In this post Juan P. González-Varo, Rafael G. Albaladejo, Marcelo A. Aizen, Juan Arroyo and Abelardo Aparicio discuss their recent paper ‘Extinction debt of a common shrub in a fragmented landscape’.
A key question with direct implications for biodiversity conservation and restoration in fragmented areas is whether the persistence of those species we currently observe in habitat remnants is ensured in the long-term. Habitat-specialist species, especially long-lived species such as trees and shrubs, may be initially retained within remnant patches after habitat loss and fragmentation. Yet, the disruption of demographic processes along with adult mortality can cause delayed extinctions. The extinction debt represents the number of populations expected to eventually become extinct after habitat destruction. Extinction debts can be assumed if current species occurrences are better predicted by past than present landscape features. The rationale is that some species occurrences may be mirroring past landscapes that sheltered more habitat cover than nowadays. In other words, that ‘living dead’ populations still persist in the current unfavourable landscapes thanks to the longevity of their individuals. The importance of identifying extinction debts is that there are still opportunities to counteract future biodiversity loss if we know which are the causal mechanisms that lead to recruitment collapse and adult mortality. The latter is essential for developing effective management plans for conservation and restoration.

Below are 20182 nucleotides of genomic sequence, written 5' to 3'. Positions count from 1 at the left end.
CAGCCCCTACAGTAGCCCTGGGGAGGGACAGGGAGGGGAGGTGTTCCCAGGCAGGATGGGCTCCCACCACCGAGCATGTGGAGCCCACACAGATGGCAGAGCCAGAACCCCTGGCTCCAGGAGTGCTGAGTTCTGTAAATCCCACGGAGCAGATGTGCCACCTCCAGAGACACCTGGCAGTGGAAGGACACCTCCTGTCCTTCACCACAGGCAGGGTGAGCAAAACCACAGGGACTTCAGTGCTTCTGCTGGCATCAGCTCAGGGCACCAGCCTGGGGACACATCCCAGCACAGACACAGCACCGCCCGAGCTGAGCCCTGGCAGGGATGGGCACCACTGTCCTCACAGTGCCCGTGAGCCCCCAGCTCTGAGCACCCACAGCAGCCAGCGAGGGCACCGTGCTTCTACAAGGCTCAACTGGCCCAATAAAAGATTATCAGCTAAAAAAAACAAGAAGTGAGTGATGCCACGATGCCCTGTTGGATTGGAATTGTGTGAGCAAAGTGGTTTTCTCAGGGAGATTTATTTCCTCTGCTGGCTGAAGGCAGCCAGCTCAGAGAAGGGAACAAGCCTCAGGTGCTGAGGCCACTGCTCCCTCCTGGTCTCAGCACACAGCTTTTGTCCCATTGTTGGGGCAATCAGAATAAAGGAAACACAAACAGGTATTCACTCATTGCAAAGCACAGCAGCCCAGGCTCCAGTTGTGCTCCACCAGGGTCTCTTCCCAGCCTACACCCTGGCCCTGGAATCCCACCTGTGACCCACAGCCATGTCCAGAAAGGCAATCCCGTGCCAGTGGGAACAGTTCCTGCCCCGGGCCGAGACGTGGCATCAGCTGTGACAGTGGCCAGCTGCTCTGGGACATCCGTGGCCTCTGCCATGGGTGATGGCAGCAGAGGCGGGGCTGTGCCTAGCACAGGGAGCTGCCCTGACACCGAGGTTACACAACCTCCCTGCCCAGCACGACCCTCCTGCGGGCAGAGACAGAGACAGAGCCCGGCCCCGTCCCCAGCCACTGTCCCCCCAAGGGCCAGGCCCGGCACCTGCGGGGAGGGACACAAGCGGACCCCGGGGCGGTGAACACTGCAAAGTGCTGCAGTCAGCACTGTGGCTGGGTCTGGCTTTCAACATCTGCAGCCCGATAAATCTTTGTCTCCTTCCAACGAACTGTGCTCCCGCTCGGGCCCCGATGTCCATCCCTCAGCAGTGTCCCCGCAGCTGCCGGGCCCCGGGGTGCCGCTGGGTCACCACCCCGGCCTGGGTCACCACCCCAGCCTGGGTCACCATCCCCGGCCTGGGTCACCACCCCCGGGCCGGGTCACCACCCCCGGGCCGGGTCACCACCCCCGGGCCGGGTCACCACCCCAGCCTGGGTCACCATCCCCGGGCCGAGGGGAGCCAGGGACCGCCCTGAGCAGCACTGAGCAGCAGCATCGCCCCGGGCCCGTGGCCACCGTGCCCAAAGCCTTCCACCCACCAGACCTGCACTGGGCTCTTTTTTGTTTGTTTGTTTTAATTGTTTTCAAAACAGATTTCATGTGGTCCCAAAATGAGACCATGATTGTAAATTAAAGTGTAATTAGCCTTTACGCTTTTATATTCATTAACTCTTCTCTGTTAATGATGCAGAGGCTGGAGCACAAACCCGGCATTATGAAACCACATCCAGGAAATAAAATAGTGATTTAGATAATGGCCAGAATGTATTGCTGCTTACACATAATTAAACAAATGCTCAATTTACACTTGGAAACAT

In our paper, we prove there is an extinction debt for Mediterranean myrtle (Myrtus communis) populations in the Guadalquivir Valley, south-west Spain. The myrtle is a long-lived sclerophyllous shrub that inhabits warm areas of the Mediterranean Basin and it is a key component of well-preserved woodlands. The Guadalquivir Valley is a lowland region that has lost nearly half of the remnant woodland cover during the last fifty years as a result of intensive agriculture, urbanization and infrastructure development. Nowadays, the expected past ubiquity of this common shrub across the valley is mostly represented by small populations composed of adult plants in small and highly disturbed woodland patches where regeneration is negligible owing to reduced habitat quality (edge effects and disturbance). We show that myrtle occurrence is associated with past (1950s) – rather than present (2000s) – woodland cover in the surrounding landscape – a pattern that arises because the current distribution of the species still mirrors the more forested landscapes found in the region fifty years ago. But paying the debt is just a matter of time considering the elevated susceptibility of small and disturbed populations to environmental stochasticity and the impacts that currently threaten the remnant woodlands of the region.
We encourage authorities to devote conservation efforts on preserving those ‘yet’ common species that, as myrtle, serve as indicators of ecosystem functionality. Because myrtle provides food sources through its flowers and fruits to several flower-visiting insects and frugivorous birds, preserving myrtles is expected to have multiple effects at the community level. Specifically, we encourage authorities to preserve certain woodland patches as micro-reserves in order to avoid disturbances such as grazing, trampling, clearings, or fires, and promote succession; thus, improving habitat quality. This is not in disagreement with certain uses such as small-game hunting, which currently happens in nearly half of patches.